New Test Will Increase Number of Enterovirus D68 CasesA new spike in enterovirus D68 diagnoses is expected to crop up over the next few days, but this is one that parents shouldn’t worry about, the Associated Press reports.

As of Tuesday, the Centers for Disease Control and Prevention implemented a new, faster lab test that will help the agency process a backlog of cases that have accumulated since mid-September at a rate of “four to five times more specimens per day than it has been.”

That means the number of reported cases will likely increase from around 30 per day to 90 or more, according to AP.

According to a news release, this change will allow the CDC to observe “the trends of this outbreak since August and to monitor changes occurring in real time.”

Enterovirus D68 is one of over 100 kinds of non-polio enteroviruses and has infected 796 people as of Thursday, the CDC reports. While it has had a more severe outbreak than normal this season, this virus was first identified in 1962 and has been tracked by scientists since then.

To learn more about enterovirus D68, read our interview with Dr. Delaney Gracy, Chief Medical Officer at Children’s Health Fund.

When to Worry: Asthma
When to Worry: Asthma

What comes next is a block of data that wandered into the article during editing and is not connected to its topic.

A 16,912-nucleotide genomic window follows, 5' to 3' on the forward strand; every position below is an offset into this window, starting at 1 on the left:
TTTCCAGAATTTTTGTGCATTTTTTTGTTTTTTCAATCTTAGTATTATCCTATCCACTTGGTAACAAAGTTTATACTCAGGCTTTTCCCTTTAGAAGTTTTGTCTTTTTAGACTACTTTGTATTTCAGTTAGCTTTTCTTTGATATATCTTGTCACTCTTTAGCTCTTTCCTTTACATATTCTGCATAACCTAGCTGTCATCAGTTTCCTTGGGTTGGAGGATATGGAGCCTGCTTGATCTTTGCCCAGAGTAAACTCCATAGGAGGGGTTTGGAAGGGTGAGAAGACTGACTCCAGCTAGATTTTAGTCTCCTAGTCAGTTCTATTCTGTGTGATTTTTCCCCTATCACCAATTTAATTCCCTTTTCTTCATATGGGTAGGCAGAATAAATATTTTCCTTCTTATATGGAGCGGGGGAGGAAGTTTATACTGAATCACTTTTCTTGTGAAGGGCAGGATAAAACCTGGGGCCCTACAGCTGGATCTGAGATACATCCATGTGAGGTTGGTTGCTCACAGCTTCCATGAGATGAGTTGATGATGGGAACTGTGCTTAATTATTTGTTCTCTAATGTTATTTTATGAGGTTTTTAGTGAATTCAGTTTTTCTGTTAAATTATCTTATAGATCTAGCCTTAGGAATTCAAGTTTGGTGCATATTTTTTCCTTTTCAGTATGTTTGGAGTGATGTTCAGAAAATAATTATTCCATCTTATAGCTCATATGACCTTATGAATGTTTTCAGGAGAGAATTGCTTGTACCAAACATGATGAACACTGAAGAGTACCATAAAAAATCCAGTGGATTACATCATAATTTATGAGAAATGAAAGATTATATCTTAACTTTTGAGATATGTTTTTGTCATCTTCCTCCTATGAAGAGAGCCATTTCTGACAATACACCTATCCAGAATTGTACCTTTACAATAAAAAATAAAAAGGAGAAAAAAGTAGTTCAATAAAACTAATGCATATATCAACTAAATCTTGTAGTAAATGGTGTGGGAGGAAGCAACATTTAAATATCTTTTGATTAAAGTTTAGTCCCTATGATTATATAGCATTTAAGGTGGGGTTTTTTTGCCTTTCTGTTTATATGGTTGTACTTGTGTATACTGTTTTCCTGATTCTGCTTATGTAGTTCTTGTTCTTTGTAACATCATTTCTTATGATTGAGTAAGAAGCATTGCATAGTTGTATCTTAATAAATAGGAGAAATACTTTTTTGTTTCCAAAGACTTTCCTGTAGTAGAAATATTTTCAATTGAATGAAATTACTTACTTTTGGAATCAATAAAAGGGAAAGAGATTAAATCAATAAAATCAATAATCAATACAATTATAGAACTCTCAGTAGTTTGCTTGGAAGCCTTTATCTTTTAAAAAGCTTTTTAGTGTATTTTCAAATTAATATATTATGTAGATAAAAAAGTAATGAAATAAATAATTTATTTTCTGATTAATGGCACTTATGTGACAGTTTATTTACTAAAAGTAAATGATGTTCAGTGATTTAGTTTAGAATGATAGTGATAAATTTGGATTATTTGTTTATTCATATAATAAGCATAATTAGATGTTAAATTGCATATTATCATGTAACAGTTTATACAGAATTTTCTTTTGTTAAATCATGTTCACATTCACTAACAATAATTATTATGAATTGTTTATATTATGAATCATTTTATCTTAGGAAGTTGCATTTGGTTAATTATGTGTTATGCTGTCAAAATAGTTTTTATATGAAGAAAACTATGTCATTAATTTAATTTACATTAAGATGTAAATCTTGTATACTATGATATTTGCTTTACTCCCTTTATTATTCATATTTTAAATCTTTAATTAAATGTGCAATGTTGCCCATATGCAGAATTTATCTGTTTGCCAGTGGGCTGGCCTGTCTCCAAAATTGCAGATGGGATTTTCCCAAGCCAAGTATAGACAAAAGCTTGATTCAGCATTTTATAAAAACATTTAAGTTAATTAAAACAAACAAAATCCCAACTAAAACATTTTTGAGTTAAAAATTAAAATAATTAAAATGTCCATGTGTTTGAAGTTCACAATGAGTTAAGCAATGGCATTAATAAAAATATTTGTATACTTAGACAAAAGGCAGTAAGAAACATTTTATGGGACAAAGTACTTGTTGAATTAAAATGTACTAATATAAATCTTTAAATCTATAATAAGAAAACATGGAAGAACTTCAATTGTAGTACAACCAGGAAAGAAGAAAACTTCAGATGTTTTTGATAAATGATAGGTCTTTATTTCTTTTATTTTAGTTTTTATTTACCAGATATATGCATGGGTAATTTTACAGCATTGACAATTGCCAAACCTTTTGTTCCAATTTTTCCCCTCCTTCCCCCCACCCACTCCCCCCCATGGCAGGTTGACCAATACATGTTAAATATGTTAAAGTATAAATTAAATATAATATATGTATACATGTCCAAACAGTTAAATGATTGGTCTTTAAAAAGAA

When to Worry: Asthma

Photo of sick girl in hospital courtesy of Shutterstock.

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Here’s What the CDC’s Breastfeeding Report Card Revealed…

Monday, September 22nd, 2014

Breastfeeding

The American Academy of Pediatrics recommends that women breastfeed for at least their baby’s first year, but according to a recent survey, just over a quarter of moms nationwide hit that mark.

While overall breastfeeding rates are on the rise—79 percent of American women reported that they breastfed their newborn at some point during 2011, according to the Centers for Disease Control and Prevention research that was published in the Journal of the American Medical Association, this number drops off significantly as the child grows older. After six months, 49.4 percent of women continued to breastfeed, but after 12 months it was down to 26.7 percent.

Vermont, Alaska and Utah had some of the highest rates of breastfeeding at 12 months (between 40 and 45 percent participation) while Mississippi, Alabama and Louisiana had some of the lowest rates (between 10 and 12 percent participation), though the study does not suggest a cause or explanation for this.

This data was compiled as part of the CDC’s annual Breastfeeding Report Card and is part of the breastfeeding goals explained in the Healthy People 2020 campaign that aims to have 81.9 percent of women breastfeeding by 2020 and 34.1 percent of women continuing to breastfeed through 12 months.

Breastfeeding has been shown to have many benefits for both baby and mom, like reducing the chance of your little one developing allergies and eczema, lowering the chance of SIDS and protecting against diseases like type 1 diabetes and spinal meningitis; meanwhile, it can help you lose pregnancy weight, decreases your chances of getting ovarian and breast cancer.

Having trouble breastfeeding? Read about the four most common breastfeeding discomforts and how to solve them. And also, take our quiz to find out your breastfeeding IQ.

Common Breastfeeding Myths
Common Breastfeeding Myths
Common Breastfeeding Myths

Photo of baby nursing courtesy of Shutterstock.